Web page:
I am happy to be taking part in Susan Dennard's Book Club for Something Strange and Deadly & A Darkness Strange and Lovely. Each Monday of August, she's giving us a (non-spoilery) discussion question for each book. Since I haven't been able to get my hands on a copy of A Darkness Strange and Lovely yet, I'll answer the question for Something Strange and Deadly.
Eleanor’s mother expects a lot from poor El. She wants Eleanor to marry and save the family from financial ruin (despite the fact that Eleanor is only 16), she wants Eleanor to become friends with the rich “cool” kids (like Allison or the Virtue Sisters), and she wastes money the Fitt family doesn’t have on new gowns and fancy house decor. She demands Eleanor behave according to “proper etiquette” and squeeze into a corset that deforms her ribs.
Question: Do you think, given the time period, Mrs. Fitt is justified in her demands on Eleanor? Why or why not?
My Answer: I think that, given the time period, Mrs. Fitt's actions are not justified, but are within the social norm. Mothers expected their daughter(s) to grow up, marry a rich man, and have children. The time frame of the book is also at the point where, while change hasn't happened, the world is on the brink of it. With that in mind, I believe that Eleanor should be given more freedom. I would hope that Mrs. Fitt would let Eleanor make her own decisions and trust her to make the right ones as well as some mistakes. Eleanor is too young to have the entire fate of the family upon her shoulders. Mrs. Fitt should instead take control, stop spending money on useless things, and face the facts. The family is more or less broke. She expects Eleanor to do her job. Women had a very specific role until the time came when there were women who challenged that role. I believe that Eleanor is one of those women and that Mrs. Fitt is just going to have to get over it.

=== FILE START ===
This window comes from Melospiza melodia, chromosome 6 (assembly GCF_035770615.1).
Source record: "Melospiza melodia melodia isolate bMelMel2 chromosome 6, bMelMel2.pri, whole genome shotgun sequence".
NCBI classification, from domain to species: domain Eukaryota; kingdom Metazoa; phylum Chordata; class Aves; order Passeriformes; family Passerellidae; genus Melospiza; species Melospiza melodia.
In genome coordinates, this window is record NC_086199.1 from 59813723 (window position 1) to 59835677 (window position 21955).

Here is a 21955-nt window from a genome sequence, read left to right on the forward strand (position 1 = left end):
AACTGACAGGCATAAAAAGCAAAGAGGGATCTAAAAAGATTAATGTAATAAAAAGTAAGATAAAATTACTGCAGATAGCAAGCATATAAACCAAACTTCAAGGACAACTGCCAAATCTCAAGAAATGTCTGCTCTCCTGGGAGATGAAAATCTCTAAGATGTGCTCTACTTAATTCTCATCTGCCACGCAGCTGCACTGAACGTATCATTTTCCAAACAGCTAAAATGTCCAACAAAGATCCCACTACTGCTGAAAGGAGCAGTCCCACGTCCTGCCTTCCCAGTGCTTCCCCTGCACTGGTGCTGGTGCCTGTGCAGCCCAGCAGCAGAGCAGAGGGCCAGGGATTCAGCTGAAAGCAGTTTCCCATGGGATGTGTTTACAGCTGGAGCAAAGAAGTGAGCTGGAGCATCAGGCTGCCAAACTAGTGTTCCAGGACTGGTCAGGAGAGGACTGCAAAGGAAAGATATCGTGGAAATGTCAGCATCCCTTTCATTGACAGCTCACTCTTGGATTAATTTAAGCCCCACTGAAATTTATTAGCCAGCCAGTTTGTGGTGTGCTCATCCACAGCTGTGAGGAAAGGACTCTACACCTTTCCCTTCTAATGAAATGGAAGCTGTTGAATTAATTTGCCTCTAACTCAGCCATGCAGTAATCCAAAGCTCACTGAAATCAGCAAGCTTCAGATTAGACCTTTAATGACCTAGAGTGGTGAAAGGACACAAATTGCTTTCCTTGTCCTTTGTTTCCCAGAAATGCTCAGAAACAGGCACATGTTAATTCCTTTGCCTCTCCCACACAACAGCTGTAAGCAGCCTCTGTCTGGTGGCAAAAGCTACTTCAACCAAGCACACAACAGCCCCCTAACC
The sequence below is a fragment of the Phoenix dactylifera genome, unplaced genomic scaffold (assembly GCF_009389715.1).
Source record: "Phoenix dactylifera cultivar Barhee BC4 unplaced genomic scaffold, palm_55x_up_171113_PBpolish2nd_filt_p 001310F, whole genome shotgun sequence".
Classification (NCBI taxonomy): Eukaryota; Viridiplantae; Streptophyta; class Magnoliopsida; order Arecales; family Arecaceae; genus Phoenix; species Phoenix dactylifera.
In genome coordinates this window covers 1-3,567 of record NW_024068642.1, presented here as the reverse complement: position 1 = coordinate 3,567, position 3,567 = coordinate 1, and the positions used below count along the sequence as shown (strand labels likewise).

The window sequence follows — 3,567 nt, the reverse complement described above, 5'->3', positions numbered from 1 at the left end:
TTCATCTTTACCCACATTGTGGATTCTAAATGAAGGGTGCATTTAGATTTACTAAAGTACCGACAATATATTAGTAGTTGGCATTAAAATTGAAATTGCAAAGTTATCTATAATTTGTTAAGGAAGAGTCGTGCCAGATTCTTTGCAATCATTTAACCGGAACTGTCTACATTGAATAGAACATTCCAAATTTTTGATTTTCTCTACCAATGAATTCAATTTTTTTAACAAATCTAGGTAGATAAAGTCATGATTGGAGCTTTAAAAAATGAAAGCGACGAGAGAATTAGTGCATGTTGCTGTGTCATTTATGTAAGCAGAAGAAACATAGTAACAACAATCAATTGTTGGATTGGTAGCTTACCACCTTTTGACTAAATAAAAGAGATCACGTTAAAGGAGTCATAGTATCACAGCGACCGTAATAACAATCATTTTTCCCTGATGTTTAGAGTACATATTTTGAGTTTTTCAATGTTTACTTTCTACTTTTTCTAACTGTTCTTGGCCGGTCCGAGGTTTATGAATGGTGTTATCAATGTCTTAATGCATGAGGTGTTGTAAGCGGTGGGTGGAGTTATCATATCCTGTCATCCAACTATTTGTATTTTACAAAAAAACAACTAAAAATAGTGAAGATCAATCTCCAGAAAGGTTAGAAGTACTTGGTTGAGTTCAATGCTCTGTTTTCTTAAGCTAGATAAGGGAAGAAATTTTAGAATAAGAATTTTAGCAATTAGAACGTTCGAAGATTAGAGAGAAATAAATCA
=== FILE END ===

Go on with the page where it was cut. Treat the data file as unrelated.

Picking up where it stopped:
What do you think? Put your answer in the comments! Check out Susan's blog for the other discussion question!
I’m a 28-year-old reader, writer, lover of animals, and eater of cookies. I used to be a marine biologist, but now I write novels. And not novels about fish either, but novels about kick-butt heroines and swoon-worthy rogues (I really like swoon-worthy rogues).
I live in the Midwestern US with my French husband and Irish setter, and you can learn more about my crazy thoughts and crippling cookie-addiction on twitter, facebook, or Goodreads.
My debut, Something Strange and Deadly, is now available from HarperTeen, and you will never believe how happy this makes me!
Something Strange and Deadly:
There’s something strange and deadly loose in Philadelphia…
The Dead are rising in Philadelphia.
Whoever is controlling the Dead army has taken her brother as well. If Eleanor is going to find him, she’ll have to venture into the lab of the notorious Spirit-Hunters, who protect the city from supernatural forces. But as Eleanor spends more time with the Spirit-Hunters, including their maddeningly stubborn yet handsome inventor, Daniel, the situation becomes dire. And now, not only is her reputation on the line, but her very life may hang in the balance.
A Darkness Strange and Lovely:
With her brother dead and her mother insane, Eleanor Fitt is alone. Even the Spirit-Hunters—Joseph, Jie, and the handsome Daniel—have fled to Paris. So when Eleanor hears the vicious barking of hounds and see haunting yellow eyes, she fears that the Dead, and the necromancer Marcus, are after her.
In Paris, there’s a price for this darkness strange and lovely, and it may have Eleanor paying with her life.
I think you've hit some things right on the head. It's not too much of a stretch to see where Eleanor's mother s coming from and she certainly things her actions and wishes are justified but Eleanor is not the girl to fulfill those wishes. I'm excited to see how she does striking out on her own (sort of) in A Darkness Strange and Lovely!ReplyDelete